St. Valentine, traditionally the patron saint of love, does double duty as the saint who watches over those suffering from epilepsy. Since this blog is about dogs, I'm stretching his duties to include patron saint of seizure-alert dogs.
|My Seizure Dog|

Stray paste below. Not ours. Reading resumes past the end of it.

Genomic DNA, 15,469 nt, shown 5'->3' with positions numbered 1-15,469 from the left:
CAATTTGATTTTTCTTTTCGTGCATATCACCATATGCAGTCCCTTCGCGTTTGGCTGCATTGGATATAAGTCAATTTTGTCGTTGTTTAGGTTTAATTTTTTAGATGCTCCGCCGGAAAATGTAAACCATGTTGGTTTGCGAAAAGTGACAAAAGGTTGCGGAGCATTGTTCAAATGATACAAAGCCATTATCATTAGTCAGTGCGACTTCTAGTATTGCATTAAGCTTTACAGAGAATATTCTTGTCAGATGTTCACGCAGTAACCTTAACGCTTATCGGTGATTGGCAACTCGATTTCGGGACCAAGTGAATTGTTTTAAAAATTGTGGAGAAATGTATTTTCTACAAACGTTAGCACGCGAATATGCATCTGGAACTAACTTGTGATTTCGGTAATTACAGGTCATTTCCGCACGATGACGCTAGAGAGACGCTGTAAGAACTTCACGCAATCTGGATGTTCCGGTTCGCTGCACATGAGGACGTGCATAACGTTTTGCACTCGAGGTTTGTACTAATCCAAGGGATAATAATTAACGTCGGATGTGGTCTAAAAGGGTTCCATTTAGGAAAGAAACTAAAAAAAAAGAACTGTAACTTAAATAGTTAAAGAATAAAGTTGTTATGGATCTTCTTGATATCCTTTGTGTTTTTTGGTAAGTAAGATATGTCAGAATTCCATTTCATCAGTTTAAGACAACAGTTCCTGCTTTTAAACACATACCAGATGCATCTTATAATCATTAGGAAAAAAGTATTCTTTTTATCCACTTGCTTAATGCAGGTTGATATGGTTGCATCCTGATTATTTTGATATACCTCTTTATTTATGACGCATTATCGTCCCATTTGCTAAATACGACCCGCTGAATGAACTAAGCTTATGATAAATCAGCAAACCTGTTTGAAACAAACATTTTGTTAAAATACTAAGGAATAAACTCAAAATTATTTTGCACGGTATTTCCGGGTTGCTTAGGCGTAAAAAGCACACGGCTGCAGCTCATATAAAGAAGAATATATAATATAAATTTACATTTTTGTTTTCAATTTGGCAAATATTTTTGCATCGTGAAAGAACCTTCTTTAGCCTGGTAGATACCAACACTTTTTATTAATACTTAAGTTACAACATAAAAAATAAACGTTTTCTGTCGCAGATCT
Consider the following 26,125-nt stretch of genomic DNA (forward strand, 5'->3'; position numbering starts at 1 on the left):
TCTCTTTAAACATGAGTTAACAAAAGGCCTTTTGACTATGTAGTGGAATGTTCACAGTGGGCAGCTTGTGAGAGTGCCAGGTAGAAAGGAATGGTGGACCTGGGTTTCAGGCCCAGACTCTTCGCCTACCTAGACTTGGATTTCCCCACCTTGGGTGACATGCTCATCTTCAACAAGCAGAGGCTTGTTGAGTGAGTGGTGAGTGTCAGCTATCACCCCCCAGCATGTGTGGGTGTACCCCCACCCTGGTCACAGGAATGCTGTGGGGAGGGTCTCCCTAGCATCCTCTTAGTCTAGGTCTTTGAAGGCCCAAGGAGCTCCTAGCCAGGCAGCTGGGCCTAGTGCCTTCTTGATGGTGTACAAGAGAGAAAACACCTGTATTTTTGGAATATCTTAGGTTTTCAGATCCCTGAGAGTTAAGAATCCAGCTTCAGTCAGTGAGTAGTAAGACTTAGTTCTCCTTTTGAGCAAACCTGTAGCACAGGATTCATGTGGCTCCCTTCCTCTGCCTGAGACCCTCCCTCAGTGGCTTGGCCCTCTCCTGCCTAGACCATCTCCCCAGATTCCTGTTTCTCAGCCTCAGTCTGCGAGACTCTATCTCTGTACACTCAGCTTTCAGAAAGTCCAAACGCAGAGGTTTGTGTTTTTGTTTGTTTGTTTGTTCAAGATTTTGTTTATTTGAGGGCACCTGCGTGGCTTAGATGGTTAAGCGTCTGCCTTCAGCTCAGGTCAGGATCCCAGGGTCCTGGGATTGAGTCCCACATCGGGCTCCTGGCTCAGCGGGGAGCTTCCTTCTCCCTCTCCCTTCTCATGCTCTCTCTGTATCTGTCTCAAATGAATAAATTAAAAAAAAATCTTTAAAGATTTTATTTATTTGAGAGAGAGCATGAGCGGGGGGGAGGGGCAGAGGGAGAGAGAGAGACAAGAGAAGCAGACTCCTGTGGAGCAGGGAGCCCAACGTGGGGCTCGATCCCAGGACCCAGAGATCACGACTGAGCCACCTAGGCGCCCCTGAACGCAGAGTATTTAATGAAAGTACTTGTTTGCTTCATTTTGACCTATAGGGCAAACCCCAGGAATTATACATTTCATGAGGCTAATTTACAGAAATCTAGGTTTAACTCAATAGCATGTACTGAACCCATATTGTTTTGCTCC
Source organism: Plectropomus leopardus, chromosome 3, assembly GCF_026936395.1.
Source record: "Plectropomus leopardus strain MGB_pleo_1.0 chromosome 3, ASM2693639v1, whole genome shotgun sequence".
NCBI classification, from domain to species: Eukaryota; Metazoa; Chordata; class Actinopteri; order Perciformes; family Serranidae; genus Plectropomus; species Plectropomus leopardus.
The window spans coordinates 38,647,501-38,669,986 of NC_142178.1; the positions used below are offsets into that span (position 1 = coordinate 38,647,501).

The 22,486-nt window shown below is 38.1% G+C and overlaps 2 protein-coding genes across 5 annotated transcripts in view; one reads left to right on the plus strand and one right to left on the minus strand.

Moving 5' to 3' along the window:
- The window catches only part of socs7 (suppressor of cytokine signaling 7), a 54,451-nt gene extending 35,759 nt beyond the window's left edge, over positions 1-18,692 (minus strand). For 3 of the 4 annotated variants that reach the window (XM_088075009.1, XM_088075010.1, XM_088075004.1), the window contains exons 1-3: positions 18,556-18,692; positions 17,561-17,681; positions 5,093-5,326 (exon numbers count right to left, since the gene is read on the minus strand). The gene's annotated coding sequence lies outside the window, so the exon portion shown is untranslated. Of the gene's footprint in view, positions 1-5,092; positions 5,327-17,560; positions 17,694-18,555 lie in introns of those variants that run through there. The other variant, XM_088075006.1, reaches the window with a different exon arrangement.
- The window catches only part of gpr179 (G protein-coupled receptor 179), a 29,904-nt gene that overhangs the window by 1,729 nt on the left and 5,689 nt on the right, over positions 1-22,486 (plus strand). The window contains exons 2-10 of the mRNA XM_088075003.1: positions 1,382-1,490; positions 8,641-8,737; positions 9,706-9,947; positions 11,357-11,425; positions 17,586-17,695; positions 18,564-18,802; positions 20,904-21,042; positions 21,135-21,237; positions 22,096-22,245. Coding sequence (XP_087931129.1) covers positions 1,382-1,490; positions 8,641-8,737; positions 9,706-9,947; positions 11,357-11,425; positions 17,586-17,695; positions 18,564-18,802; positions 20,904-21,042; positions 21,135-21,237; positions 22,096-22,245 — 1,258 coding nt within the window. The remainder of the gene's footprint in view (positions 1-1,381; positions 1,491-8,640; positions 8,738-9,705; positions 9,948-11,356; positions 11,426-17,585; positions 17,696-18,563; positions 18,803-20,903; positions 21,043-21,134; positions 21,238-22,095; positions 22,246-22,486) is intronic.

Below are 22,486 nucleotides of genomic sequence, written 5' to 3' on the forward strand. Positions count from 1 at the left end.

They are an alarm system. They are helpers, protectors and service providers. So-called seizure response dogs can be all these things – and more.The term "seizure dog" covers a variety of activities associated with a service dog's response to an epileptic seizure. Some dogs have been trained to bark or otherwise alert families when a child has a seizure while playing outside or in another room. Some dogs learn to lie next to someone having a seizure to prevent injury. Others are said to be able to activate alarm systems. Dogs that are trained to respond in various ways when someone has a seizure are no different from service dogs for other disabilities. Public interest in seizure assistance dogs has fueled demand for dogs with these skills. Some people with epilepsy have found that trained seizure dogs help them with securing speedy assistance when a seizure occurs or alerting others for help. Dogs can be trained as service animals for people with seizures and the law protects a person's right to use the animal in any public place.Find out more about how the dogs are trained and how they know when to alert to seizures in US NEWS (November 27, 2009)